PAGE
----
Editors’ Thoughts: The Living Torah

When the Jewish people arrive in Midbar Sin soon after yetsi’at Mitsrayim, they approach Moshe and Aharon and complain about their lack of food.[i] In response, Hashem famously tells Moshe that a special food, soon to be known as man, will rain down from the heavens every day except for Shabbat. Interestingly, Hashem does not explain His actions with the anticipated reason of feeding the nation, but rather, “le-ma’an anasenu ha-yelekh be-torati im lo – So that I can test them, whether they will follow My teaching or not.”[ii] This verse is perplexing. What test is God referring to?

The classical commentators grapple with this question. Rashi explains that God is testing the people to see if they will keep the commandments associated with the man, such as the prohibitions to leave leftovers until morning or to collect man on Shabbat.[iii] Ibn Ezra, however, reads this pasuk in a different light. He believes that the test is psychological, and is meant to see if Benei Yisra’el will learn to rely on Hashem for sustenance day after day.[iv] The transition from slaves of Pharaoh to servants of God would not be an easy one. Hashem understood that and, according to Ibn Ezra, gave the man as an aid for that transition, to help Benei Yisra’el learn to rely on God for their needs.

The episode of the man is not the only instance in which the Torah demonstrates an understanding of human psychology. There are numerous other examples in Tanakh, and, in fact, this awareness is not unique to Torah she-Bikhtav. Sprinkled throughout our mesorah are hints to the notion that the Torah does not act and command in a vacuum. It is very much a part of the world that we live in, aware of our needs and the way in which we think. The Torah is not looking to deny that we are human; rather, it enables us to elevate our normal, human lives to their highest potential. This approach shapes our rituals and informs our halakhic system.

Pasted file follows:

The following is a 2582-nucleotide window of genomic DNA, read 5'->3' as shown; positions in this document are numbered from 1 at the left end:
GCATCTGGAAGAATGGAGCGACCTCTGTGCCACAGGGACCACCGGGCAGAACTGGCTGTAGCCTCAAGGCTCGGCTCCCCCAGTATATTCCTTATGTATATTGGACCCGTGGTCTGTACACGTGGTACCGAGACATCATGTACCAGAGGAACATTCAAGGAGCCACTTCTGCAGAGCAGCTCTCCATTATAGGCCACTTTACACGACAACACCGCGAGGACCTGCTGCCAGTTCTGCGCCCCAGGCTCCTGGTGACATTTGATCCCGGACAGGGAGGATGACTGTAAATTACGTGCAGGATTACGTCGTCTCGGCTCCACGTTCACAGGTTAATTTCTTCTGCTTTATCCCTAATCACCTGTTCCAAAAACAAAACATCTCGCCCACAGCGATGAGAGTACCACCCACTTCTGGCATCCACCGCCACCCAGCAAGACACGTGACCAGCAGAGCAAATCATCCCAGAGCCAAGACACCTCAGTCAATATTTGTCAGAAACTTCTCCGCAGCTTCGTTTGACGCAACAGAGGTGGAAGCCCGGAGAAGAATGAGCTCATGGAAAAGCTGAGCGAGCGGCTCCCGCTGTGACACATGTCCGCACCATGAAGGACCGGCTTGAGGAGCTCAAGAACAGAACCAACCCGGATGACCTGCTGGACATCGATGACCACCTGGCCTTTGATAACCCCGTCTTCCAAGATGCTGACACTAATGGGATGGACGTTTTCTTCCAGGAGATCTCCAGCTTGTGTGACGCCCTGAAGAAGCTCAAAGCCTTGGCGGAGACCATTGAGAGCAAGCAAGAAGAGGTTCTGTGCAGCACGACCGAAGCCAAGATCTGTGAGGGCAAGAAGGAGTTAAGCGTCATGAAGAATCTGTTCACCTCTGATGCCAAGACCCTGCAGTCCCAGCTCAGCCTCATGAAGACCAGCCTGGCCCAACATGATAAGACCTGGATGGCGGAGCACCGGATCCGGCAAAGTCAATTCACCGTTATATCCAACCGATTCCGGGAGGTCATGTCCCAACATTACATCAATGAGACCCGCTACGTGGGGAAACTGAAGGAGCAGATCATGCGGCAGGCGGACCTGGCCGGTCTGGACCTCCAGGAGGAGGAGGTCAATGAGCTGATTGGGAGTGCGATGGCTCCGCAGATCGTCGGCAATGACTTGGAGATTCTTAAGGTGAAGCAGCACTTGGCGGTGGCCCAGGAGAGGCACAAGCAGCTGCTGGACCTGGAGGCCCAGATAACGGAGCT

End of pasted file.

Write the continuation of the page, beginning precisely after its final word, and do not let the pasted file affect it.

In this issue of Kol Hamevaser, we explore the connections and interactions between Halakhah and Psychology. It is apparent from overarching halakhic principles and specific halakhic practices that Halakhah accounts for the way that we think, feel, and react. This relationship between Halakhah and Psychology is a fascinating and fruitful subject, and we hope that this issue of Kol Hamevaser will serve as a starting point for further discussion.

As this is the last issue of the year, I would like to take this opportunity, on behalf of all of the editors, to thank those people who have allowed us to fulfill our goal of “sparking discussion of Jewish issues on the Yeshiva University campus and beyond.”[v] To our staff, writers, readers, and those of you who have attended our various events and shabbatonim over the year, thank you for keeping the discussion alive and for contributing your thoughts and time. And a final thank you to those staff members who are graduating this year, including editor-in-chief Chana Zuckier, associate editor Ariel Caplan, our webmaster (and oleh hadash) Rafi Miller, and staff writer Moshe Karp — congratulations and we wish you the best of luck in your future endeavors.



[i] See Shemot 16.

[ii] Shemot 16:4. Artscroll’s translation.

[iii] Ad loc., s.v. le-ma’an anasenu ha-yelekh be-torati.

[iv] Ad loc., s.v. anasenu.

[v] Kol Hamevaser mission statement.